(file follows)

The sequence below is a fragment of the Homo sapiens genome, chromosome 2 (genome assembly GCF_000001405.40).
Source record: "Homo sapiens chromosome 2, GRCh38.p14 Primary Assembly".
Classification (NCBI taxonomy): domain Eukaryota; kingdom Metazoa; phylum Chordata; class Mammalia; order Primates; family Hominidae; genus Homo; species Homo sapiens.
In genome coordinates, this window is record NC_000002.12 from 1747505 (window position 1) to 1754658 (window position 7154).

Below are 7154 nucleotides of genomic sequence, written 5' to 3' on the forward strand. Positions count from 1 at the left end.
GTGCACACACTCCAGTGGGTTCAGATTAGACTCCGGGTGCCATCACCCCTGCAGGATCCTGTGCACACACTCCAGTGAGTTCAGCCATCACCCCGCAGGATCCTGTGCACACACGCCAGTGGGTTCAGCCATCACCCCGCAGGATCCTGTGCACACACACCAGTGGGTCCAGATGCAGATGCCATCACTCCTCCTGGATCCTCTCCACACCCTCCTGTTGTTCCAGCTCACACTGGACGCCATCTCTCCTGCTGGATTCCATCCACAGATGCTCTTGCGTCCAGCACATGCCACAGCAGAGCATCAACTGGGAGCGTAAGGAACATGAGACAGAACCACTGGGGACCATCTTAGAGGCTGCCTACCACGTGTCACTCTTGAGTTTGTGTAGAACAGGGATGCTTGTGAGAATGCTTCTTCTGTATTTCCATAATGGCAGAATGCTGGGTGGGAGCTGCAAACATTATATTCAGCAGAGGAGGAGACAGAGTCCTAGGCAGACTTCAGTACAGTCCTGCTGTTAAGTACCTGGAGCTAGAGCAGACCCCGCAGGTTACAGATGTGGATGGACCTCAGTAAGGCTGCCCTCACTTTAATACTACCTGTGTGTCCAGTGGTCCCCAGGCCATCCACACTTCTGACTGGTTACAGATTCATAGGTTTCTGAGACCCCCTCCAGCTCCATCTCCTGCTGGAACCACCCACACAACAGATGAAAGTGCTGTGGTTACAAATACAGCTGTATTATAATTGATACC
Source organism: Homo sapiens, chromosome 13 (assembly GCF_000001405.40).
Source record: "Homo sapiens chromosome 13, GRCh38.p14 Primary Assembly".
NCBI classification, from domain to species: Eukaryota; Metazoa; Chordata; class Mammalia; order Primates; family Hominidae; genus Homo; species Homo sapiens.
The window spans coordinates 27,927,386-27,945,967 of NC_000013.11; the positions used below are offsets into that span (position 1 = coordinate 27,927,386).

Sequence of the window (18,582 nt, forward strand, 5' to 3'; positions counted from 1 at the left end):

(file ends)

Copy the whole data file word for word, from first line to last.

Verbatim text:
The sequence below is a fragment of the Homo sapiens genome, chromosome 2 (genome assembly GCF_000001405.40).
Source record: "Homo sapiens chromosome 2, GRCh38.p14 Primary Assembly".
Classification (NCBI taxonomy): domain Eukaryota; kingdom Metazoa; phylum Chordata; class Mammalia; order Primates; family Hominidae; genus Homo; species Homo sapiens.
In genome coordinates, this window is record NC_000002.12 from 1747505 (window position 1) to 1754658 (window position 7154).

Below are 7154 nucleotides of genomic sequence, written 5' to 3' on the forward strand. Positions count from 1 at the left end.
GTGCACACACTCCAGTGGGTTCAGATTAGACTCCGGGTGCCATCACCCCTGCAGGATCCTGTGCACACACTCCAGTGAGTTCAGCCATCACCCCGCAGGATCCTGTGCACACACGCCAGTGGGTTCAGCCATCACCCCGCAGGATCCTGTGCACACACACCAGTGGGTCCAGATGCAGATGCCATCACTCCTCCTGGATCCTCTCCACACCCTCCTGTTGTTCCAGCTCACACTGGACGCCATCTCTCCTGCTGGATTCCATCCACAGATGCTCTTGCGTCCAGCACATGCCACAGCAGAGCATCAACTGGGAGCGTAAGGAACATGAGACAGAACCACTGGGGACCATCTTAGAGGCTGCCTACCACGTGTCACTCTTGAGTTTGTGTAGAACAGGGATGCTTGTGAGAATGCTTCTTCTGTATTTCCATAATGGCAGAATGCTGGGTGGGAGCTGCAAACATTATATTCAGCAGAGGAGGAGACAGAGTCCTAGGCAGACTTCAGTACAGTCCTGCTGTTAAGTACCTGGAGCTAGAGCAGACCCCGCAGGTTACAGATGTGGATGGACCTCAGTAAGGCTGCCCTCACTTTAATACTACCTGTGTGTCCAGTGGTCCCCAGGCCATCCACACTTCTGACTGGTTACAGATTCATAGGTTTCTGAGACCCCCTCCAGCTCCATCTCCTGCTGGAACCACCCACACAACAGATGAAAGTGCTGTGGTTACAAATACAGCTGTATTATAATTGATACC
Source organism: Homo sapiens, chromosome 13 (assembly GCF_000001405.40).
Source record: "Homo sapiens chromosome 13, GRCh38.p14 Primary Assembly".
NCBI classification, from domain to species: Eukaryota; Metazoa; Chordata; class Mammalia; order Primates; family Hominidae; genus Homo; species Homo sapiens.
The window spans coordinates 27,927,386-27,945,967 of NC_000013.11; the positions used below are offsets into that span (position 1 = coordinate 27,927,386).

Sequence of the window (18,582 nt, forward strand, 5' to 3'; positions counted from 1 at the left end):